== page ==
Processors of leather for use in the fashion industry now have the potential to offer consumers leathers which will cling as tightly but stretch as readily as their own skin.
 
The idea of adding a stretch element to tanned animal skins was mooted at the last Premiere Vision of 2000 and spring 200l sees this adroit marriage of the natural and the technological go fully commercial. In fact, one week after Leather with Lycra had its official debut on the DuPont stand at the Paris textile fair it proved a show-stopper for both Lawrence Steele and Georges Rech on the Milan haute couture catwalks.
 
Indeed the leathers, which behave like fabrics, are already being stretched to their ultimate by designer label users. Cavalero, for example, likes to stretch his leathers to the point where the fabric backing actually shows through the face of the leather.
 
Other recent technological advances pioneered by the DuPont R&D team include manmade nonwoven fabrics that are now available in versions elasticised with a Lycra component. Such fabrics are the brainchild of the recently established Inova business unit operating under the aegis of the Apparel & Sciences division of DuPont.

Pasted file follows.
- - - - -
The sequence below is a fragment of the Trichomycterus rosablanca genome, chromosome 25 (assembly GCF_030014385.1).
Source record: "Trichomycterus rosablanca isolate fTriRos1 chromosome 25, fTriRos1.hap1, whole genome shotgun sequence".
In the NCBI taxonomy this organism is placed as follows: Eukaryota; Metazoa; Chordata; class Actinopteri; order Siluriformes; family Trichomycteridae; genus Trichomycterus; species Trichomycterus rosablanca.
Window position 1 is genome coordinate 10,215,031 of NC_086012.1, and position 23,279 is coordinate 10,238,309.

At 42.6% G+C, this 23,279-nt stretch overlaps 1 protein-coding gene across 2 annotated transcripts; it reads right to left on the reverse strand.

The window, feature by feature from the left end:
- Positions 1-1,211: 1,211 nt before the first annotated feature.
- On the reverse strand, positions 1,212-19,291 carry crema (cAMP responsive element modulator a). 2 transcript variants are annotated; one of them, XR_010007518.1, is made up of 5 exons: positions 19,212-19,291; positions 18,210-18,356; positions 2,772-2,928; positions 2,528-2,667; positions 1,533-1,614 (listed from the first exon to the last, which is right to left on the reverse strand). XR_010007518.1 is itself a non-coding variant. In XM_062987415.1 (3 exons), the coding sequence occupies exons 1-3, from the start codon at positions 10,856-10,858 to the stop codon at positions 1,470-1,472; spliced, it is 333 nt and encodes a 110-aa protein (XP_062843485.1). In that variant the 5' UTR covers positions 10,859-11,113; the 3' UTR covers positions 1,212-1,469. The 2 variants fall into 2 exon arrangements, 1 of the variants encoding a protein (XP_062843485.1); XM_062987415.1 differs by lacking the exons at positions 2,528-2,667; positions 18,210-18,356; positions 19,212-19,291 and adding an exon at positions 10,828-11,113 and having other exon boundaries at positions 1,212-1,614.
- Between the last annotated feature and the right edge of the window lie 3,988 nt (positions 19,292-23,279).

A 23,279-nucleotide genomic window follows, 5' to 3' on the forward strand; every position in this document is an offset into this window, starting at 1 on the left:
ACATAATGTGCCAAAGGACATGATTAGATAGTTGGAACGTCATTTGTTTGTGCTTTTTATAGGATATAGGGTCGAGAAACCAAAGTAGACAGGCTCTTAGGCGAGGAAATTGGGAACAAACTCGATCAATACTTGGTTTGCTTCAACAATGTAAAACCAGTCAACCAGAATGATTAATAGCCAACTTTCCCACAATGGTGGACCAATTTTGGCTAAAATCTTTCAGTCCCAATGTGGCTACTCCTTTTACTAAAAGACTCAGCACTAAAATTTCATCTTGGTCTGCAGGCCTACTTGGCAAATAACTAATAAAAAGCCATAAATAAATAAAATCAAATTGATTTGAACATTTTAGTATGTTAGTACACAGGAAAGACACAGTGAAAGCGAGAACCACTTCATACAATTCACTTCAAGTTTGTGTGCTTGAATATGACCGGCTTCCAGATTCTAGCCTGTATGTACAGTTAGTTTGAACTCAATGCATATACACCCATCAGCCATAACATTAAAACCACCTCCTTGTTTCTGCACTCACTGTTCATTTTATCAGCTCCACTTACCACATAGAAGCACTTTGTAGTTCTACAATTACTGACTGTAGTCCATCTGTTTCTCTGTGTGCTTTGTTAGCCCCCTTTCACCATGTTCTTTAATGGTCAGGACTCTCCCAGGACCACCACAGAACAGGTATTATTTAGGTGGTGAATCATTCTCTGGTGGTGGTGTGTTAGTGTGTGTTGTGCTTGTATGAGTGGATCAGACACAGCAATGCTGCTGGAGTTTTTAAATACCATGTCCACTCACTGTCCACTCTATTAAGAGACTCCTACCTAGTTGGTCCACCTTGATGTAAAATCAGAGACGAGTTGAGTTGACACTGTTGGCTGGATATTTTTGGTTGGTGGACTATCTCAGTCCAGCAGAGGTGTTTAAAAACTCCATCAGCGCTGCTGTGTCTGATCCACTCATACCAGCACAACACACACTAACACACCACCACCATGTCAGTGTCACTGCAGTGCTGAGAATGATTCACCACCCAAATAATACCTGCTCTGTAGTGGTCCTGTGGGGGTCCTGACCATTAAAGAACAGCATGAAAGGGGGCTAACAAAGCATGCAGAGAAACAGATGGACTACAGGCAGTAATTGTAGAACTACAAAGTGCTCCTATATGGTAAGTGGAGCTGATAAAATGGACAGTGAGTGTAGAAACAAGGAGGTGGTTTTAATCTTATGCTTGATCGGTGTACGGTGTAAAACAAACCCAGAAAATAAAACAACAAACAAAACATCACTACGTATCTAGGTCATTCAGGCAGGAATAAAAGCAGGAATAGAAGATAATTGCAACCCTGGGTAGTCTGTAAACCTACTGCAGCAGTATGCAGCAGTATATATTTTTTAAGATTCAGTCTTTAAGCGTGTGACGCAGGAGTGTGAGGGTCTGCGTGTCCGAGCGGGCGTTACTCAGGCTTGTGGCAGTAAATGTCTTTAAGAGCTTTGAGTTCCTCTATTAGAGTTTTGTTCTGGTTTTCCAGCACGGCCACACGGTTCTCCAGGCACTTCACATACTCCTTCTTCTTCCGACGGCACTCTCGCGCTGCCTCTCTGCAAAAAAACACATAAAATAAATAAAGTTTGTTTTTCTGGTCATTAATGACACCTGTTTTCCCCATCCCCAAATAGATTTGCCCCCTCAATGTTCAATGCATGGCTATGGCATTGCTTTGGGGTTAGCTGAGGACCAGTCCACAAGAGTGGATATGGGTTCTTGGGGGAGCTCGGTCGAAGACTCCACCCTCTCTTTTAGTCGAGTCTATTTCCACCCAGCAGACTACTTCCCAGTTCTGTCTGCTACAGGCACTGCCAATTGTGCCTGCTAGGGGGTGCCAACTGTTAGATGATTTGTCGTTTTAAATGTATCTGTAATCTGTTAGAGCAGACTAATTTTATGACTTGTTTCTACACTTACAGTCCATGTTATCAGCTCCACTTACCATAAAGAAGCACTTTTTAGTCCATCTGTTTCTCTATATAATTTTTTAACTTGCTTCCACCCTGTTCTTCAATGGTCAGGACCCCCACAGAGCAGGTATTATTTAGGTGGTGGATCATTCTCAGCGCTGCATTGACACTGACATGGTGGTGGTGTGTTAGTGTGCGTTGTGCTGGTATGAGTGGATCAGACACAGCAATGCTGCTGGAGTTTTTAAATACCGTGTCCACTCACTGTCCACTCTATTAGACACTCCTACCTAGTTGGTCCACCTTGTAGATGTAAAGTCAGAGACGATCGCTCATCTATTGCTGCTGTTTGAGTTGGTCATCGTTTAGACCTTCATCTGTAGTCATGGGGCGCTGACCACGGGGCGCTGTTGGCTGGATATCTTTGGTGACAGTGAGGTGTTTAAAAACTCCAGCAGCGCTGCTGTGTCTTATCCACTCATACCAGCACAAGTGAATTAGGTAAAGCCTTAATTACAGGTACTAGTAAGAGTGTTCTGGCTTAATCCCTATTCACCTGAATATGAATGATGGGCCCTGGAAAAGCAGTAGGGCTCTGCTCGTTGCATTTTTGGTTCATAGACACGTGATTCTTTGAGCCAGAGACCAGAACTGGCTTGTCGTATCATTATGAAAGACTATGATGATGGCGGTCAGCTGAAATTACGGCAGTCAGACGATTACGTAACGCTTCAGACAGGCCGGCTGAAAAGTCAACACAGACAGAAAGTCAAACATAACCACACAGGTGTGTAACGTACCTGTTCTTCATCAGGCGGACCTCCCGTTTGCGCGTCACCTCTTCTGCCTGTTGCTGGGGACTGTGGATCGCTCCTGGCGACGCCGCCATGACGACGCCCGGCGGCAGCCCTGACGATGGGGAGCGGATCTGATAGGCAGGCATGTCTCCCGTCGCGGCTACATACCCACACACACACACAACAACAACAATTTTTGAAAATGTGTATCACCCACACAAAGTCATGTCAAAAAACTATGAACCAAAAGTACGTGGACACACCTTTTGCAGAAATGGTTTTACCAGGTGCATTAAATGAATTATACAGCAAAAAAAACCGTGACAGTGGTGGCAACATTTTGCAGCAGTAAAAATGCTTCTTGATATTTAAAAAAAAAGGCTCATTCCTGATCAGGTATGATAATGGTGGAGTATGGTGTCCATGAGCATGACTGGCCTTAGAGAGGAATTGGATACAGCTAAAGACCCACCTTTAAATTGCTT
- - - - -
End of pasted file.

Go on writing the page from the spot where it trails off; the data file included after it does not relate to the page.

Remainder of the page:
The new nonwoven can be dyed, coated or bonded to more conventionally constructed fabrics to produce interesting aesthetic effects which are expected to appeal to consumers in the l5-25 age range.
 
Also tipped as having "huge potential" for the young end of the fashion market are yarns and filaments specifically formulated to suit the needs of garment manufacturers working with circular knitting machinery to create seamless garments.
 
By Sonia Roberts.